Course Specialist
Horse which tends to run well at a particular track.

Covered Up
Keeping a horse behind other runners to prevent it running too freely in the early stages of a race.

A horse's mother.

Daily Tote Double
The third and fifth races on the card comprise this pool. Tickets are K1 each.

DailyTote Treble
The second, fourth and sixth races on the card comprise this pool. Tickets are 50p each.

Dark Horse
Probably a good horse, but its full potential is unknown.

Dead Heat
This is when two or more selections cannot be separated by the judge even after consulting the photo finish. When settling bets, simply halve the stake.

The disdtance of a race: Five furlongs is the minimum and the four and a half miles of the Grand National is the longest. Also the margin by which a horse is beaten by the horse directly in front. This ranges from a short head to 'by a distance' (more than thirty lengths

A multiple bet. Thus in a win double both horses must finish first for the double to succeed. In an each-way or place double both horses must be placed to draw the place double dividend.

Indicates races at the same meeting.

The starting positions allotted to horses contesting races on the flat (there is no draw for positions over jumps). In this country the lowest numbers are on the left, as seen from behind the stalls. Dual Forecast
A Tote bet involving the forecast of the first and second horses in a race, either order

Each way
Both win and place.

Even break
Get away on level terms with the others.

Flat Racing
The Flat Season begins at the end of March and runs through to the end of September on turf. Races are run over a minimum distance of five furlongs up to a maximum of twenty two furlongs. The official flat racing season now runs for a calendar year to include those flat races run on all-weather surfaces such as at Lingfield, Southwell and Wolverhampton.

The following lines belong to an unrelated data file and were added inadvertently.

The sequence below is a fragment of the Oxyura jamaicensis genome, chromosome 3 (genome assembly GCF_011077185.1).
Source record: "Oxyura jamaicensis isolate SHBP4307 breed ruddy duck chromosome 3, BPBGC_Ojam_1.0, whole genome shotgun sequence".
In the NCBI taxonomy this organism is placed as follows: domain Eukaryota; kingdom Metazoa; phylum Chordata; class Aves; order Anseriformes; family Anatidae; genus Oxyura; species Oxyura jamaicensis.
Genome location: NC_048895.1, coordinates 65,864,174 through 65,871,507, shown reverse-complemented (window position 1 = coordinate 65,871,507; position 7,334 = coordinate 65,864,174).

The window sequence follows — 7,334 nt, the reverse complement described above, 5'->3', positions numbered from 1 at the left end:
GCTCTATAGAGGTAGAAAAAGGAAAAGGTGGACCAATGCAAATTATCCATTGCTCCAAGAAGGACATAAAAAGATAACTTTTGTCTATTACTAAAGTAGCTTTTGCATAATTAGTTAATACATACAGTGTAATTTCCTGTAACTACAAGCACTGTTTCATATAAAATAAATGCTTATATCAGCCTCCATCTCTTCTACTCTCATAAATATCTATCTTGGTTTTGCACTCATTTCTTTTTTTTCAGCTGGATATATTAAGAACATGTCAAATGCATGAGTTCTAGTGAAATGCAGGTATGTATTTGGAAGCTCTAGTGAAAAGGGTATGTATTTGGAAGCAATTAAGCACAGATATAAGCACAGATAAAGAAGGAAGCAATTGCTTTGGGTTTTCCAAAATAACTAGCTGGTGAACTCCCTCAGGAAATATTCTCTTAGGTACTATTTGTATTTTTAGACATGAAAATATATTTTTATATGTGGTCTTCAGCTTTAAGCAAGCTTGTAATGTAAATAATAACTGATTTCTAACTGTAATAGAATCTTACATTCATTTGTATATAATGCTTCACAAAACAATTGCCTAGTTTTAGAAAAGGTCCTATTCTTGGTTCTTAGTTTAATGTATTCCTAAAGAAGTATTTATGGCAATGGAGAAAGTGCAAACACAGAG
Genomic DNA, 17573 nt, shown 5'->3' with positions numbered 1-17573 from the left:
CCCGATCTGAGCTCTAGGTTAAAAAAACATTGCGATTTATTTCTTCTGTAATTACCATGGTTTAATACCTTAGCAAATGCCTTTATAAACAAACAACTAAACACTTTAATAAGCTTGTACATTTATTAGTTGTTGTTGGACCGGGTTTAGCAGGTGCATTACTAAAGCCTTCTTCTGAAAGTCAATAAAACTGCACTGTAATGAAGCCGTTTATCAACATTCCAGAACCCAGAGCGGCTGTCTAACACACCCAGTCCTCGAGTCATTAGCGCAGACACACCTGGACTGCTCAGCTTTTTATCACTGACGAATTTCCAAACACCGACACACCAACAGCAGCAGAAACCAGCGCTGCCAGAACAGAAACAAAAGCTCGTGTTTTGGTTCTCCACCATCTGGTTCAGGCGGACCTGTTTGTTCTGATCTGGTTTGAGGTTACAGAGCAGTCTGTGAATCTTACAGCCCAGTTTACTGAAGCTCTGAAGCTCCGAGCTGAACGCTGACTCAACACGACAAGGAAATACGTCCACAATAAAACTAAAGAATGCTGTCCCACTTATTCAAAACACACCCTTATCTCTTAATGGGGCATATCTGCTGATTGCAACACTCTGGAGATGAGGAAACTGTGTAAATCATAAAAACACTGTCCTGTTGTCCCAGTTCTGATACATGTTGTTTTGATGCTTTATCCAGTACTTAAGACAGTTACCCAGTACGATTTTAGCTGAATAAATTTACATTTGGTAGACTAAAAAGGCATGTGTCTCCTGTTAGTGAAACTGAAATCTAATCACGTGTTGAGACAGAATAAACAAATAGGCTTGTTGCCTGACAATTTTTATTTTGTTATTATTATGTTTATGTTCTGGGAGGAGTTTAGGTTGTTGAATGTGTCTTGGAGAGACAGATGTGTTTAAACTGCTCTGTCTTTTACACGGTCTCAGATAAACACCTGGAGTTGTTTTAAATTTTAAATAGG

Nominating not only the winner but the second as well. A straight forecast = 1st and 2nd in correct order. A dual forecast =1st and 2nd in either order. Form
Condition of health and training

An eighth of a mile (220 yards)

Castrated Horse

Get the trip
Stay the distance.

The state of the ground on which racing will take place. (Hard, Firm, Good, Soft, Dead, Holding, Heavy.)

Good money
Money from an informed quarter - stable money, for example - not mug money.

Races in which horses are allotted difFerent weights with the object of nullifying any disparity in their ability.

Professional responsible for alloting the the weights to be carried by each horse in a handicap

Pass on part or all of a wager thereby reducing liability or, ideally, trading at such favourable odds that a win must materialize whatever the result.

Infrequently used in Britain. Covers the whole head including the ears and is of value when a horse dislikes the sound of other animals.